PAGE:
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WiMax on the brink

The much-talked-about wireless broadband technology is on the brink of either greatness or eternal obscurity, but network operators need more convincing if it's to be the former
Written by Jo Best, Contributor
The much-talked-about wireless broadband technology is on the brink of either greatness or eternal obscurity, and its backers want to make sure it's the former Wireless broadband technologies like WiMax and MobileFi could still end up winners -- and possibly stymie 3G -- even if the big mobile firms get cold feet over the tech, new research claims.

Although some mobile operators are already dipping their toe in WiMax waters -- mmO2 is already looking into the technology's potential -- WiMax will have to prove itself before mobile's big players will be persuaded to open their wallets, a new report from research firm Analysys claims.

"In principle, mobile operators could adopt broadband wireless access [BWA] technologies alongside, or instead of, 3G," the report said. "While BWA technologies may have performance advantages over 3G [including moving data faster] their vendors must address some difficult questions to achieve widespread deployment," the report says.

Among the potential problems for mobile adoption is cost -- with early trials delivering a tiny fraction -- just 1 percent -- of the revenue per MB of bread-and-butter voice and messaging.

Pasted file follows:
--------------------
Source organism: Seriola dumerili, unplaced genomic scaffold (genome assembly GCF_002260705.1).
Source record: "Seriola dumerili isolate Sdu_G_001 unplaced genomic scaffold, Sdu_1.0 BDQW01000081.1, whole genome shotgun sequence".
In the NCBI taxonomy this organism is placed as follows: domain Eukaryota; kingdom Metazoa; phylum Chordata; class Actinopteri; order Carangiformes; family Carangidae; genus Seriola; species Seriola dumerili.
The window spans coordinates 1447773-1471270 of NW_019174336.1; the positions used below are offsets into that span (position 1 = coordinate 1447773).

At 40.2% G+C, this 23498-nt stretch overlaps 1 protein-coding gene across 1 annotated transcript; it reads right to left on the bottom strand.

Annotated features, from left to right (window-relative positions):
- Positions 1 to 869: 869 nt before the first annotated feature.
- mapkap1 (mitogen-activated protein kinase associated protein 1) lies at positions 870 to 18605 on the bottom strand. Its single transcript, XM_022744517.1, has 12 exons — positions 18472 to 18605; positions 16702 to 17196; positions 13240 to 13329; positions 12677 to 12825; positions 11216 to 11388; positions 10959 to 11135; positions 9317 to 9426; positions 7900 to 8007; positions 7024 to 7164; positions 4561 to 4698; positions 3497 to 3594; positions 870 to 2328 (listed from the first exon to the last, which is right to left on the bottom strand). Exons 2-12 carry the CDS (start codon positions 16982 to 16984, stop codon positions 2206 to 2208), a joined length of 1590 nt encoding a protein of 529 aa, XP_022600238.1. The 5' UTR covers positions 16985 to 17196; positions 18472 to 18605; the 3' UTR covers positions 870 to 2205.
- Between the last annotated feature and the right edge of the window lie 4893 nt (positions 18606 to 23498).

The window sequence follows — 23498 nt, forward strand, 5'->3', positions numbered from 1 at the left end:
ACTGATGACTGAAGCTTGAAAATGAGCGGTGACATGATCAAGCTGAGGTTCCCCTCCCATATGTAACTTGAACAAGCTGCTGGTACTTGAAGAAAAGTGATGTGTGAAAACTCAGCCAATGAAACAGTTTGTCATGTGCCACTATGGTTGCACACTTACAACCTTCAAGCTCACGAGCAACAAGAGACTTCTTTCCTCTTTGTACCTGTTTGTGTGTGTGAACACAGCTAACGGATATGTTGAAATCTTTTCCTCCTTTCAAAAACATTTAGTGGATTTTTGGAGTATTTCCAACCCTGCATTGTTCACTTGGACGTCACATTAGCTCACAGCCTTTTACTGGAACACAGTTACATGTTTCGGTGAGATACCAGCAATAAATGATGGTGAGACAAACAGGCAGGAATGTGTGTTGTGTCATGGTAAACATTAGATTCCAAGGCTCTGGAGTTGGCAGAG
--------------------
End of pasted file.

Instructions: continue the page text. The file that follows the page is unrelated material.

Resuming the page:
By contrast, the technologies will only take off if operators go all-out and plump for wide scale deployments -- the best way to getting the 'economies of scale' necessary for operators and vendors. If this can't be achieved, the report warns WiMax could just end up as a last-mile niche player.

For the moment, it seems, tinkering with 3G -- with upgrades including HSDPA - may be more in the vendors' interest. The report claims that none of the BWA technologies have yet to give operators the right mix of factors, including support and performance, making HSDPA more attractive in the short term.

3G also has time on it side -- WiMax, for example, isn't likely to make it into the wider mobile arena before 2007, at which point third-generation phones will make up 25 per cent of all shipments according to analyst house IDC.

However, more than one way to get WiMax and its ilk adopted. The report also foresees potential for BWA technologies as a competitor to fixed broadband services -- although such technologies are already being used in this way: Kent is soon to get the UK's first WiMax network, for example.

Dr Mark Heath, co-author of the new report, said that a selection of wireless companies could turn WiMax and similar technologies to their advantage -- but are unlikely to be serious contenders unless they invest in voice-over-IP.

"Fixed operators, ISPs, WLAN hotspot providers and major consumer and business-to-business brands could deploy the technologies to offer a mix of voice and data services in direct competition with mobile operators but they are going to need a really strong business case and wireless voice-over-IP will be critical to boosting revenues and profitability," he said in a statement.

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